• Rachel  b. 4 May 1721, m. Edmund Grandye 15 May 1745 Lebanon, d. 1815.
  • Zeriah  g. 14 Apr 1723, m. Samuel Bushnell 5 Oct 1743 Lebanon, d. Feb 1745 Lebanon.
  • Elijah  b. 21 Jul 1727, m. Esther Clarke 14 Dec 1748 Lebanon, d. 5 Apr 1782 Coventry, Tolland, CT.
  • Anna b. 28 Jan 1730, m. Isaiah Tiffany 19 May 1748 Lebanon d. 24 Apr 1823 Lebanon.
Jonathan died 11 Aug 1753 and is buried in the Old Cemetery in Lebanon. He wrote his will 25 Dec 1732. The probate file contains 10 pages of inventory items. Among my tasks for the new year is transcribing the 30 pages in his will packet.

Jonathan Lyman's Headstone from Photo by Sara
Our descent from Jonathan and Lydia (Loomis) Lyman follows:
  • Their youngest daughter Anna married Isaiah Tiffany 19 May 1748
  • Their daughter Anna Lyman Tiffany married James Clarke, Jr. 18 Jan 1781
  • Their son James Augustus Clarke's second marriage was to his first wife Anna's sister, Parnel Champion. We are descended from the second marriage.
  • Their son John Champion Clarke married Lydia Hornell 2 Oct 1845.
  • Their daughter Mary Elizabeth Clarke married Charles Shepard Newton 2 Oct 1865.
  • Their daughter Helen Brown Newton married Frederick Naaman Cone 29 May 1889.
  • Their son, my grandfather, Charles Newton Cone married Hazel Bynum Allen 4 Sep 1926
Only while writing this descent did I realize that Charles and Mary Elizabeth (Clarke) Newton were married on her parents' 20th wedding anniversary. My husband and I were married on my parents' 22nd anniversary.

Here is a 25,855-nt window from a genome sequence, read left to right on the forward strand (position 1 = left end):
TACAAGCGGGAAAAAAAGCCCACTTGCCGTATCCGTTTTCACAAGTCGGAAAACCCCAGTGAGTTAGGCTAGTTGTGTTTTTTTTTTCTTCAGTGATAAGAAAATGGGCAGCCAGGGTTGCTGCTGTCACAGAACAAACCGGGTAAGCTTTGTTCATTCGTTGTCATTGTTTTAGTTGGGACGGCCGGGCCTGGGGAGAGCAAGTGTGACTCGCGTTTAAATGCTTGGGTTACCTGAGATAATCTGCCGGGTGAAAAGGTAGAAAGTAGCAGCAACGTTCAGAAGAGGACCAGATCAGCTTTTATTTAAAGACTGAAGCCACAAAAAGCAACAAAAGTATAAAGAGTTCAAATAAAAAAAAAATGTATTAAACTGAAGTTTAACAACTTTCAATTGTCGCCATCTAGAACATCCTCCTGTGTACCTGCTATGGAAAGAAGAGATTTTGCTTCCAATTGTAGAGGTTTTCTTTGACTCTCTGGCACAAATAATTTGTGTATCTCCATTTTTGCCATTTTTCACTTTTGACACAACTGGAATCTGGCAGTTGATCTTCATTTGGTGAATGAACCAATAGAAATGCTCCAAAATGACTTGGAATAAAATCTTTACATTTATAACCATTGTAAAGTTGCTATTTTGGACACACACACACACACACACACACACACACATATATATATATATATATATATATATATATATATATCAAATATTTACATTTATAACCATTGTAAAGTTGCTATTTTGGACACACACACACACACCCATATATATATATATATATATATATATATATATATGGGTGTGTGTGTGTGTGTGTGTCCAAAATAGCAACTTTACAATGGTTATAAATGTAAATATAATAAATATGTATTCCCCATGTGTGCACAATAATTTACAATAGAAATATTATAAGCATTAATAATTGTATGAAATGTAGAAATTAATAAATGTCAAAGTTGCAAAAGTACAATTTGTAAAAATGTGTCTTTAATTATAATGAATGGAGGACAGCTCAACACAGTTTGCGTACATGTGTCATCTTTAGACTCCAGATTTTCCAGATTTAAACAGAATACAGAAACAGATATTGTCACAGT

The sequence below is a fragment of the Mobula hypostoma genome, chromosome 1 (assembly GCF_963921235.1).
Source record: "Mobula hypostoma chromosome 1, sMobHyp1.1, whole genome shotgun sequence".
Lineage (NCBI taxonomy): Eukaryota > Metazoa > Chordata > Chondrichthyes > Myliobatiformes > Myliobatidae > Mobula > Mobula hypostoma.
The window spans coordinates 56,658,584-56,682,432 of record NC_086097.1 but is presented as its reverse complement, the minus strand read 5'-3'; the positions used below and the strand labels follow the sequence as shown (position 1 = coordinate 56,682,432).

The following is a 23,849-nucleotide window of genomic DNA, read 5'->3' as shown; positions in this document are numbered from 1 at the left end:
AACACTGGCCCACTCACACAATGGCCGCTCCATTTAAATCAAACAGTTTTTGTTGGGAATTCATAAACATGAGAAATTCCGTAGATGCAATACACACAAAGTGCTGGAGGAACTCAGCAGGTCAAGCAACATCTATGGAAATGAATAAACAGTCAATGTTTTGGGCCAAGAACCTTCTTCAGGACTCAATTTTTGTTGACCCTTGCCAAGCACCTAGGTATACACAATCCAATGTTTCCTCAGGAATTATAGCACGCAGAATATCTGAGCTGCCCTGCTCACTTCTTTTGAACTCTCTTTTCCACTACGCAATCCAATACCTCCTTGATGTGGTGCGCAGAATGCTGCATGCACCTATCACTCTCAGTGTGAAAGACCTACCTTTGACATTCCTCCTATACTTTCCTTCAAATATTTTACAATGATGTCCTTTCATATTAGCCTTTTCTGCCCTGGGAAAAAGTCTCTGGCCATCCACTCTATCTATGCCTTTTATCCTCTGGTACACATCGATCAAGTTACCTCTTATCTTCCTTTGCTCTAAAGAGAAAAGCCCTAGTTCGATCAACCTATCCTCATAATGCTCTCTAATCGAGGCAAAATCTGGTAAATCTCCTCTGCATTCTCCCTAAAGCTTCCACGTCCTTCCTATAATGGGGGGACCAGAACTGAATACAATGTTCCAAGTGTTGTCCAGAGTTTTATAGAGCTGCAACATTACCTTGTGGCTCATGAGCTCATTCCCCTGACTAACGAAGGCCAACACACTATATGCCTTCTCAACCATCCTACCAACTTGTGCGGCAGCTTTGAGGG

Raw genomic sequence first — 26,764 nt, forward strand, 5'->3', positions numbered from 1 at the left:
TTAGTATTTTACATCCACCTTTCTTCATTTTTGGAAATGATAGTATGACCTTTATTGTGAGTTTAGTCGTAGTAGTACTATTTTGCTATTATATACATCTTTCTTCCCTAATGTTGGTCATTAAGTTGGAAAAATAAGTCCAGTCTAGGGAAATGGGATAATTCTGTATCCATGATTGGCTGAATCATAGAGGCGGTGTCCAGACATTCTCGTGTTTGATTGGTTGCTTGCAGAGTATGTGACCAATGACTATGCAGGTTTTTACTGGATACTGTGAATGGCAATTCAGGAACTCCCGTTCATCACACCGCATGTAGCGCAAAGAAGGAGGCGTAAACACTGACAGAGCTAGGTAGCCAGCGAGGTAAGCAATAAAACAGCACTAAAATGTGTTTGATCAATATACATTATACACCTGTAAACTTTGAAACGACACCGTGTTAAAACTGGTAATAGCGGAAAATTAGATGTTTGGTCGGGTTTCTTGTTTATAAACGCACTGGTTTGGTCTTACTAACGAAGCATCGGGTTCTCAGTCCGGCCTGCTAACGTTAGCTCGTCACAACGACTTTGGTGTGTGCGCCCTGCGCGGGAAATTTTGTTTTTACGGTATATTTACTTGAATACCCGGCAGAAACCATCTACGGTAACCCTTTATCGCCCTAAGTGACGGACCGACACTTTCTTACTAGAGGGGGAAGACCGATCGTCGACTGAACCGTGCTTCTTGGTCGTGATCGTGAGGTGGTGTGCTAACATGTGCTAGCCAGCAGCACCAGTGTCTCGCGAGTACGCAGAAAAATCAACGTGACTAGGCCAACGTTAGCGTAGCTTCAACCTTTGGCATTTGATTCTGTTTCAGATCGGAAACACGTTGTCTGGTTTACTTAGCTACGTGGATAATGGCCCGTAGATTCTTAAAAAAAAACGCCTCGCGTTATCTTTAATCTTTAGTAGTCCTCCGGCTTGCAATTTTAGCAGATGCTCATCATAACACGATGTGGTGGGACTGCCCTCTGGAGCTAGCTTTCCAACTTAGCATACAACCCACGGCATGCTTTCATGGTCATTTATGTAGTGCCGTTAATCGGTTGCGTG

Besides chronicling an ancestor's life, "52 Ancestors in 52 Weeks" is rapidly filling in my 2018 Genealogical To Do List. Johnathan Lyman was a known ancestor for me. He is included in the pedigree chart prepared by my granduncle William L. Cone and passed on to me by my grandfather Charles N. Cone. Most of the facts included in this post are based on research I've done over the last 20 years. Still, I thought a search might reveal additional life events.

That simple search found a 1983 Master's Thesis by Robert Charles Anderson entitled "Genealogy and Social History: the Early Settlement of Lebanon, Connecticut, as a case study."(Masters Theses 1911-February 2014, University of Massachusetts, Amherst, #1282,  Yes, that Robert Charles Anderson, the author of the Great Migration Study. I do not know if he has a personal interest in Lebanon but I certainly do. I found 28 families to whom I have a connection in his paper.

Genealogy is often a linear pursuit, following one or another family by generation up the family tree. In my case, I have been concentrating on the stories of individual ancestors. Now I realize I also need to spend time on cluster research in places like Lebanon. Anderson identified immigrants to Lebanon from Northampton, MA, Norwich, CT, and Hartford, CT. He wondered in his paper if they had intermarried or had stayed within their original groups. It may have taken a couple of generations but my family tree contains intermarriages from all three groups. I will be spending time this year looking for family members in the sources mentioned in Anderson's bibliography.

Happy New Year,
Cecily Cone Kelly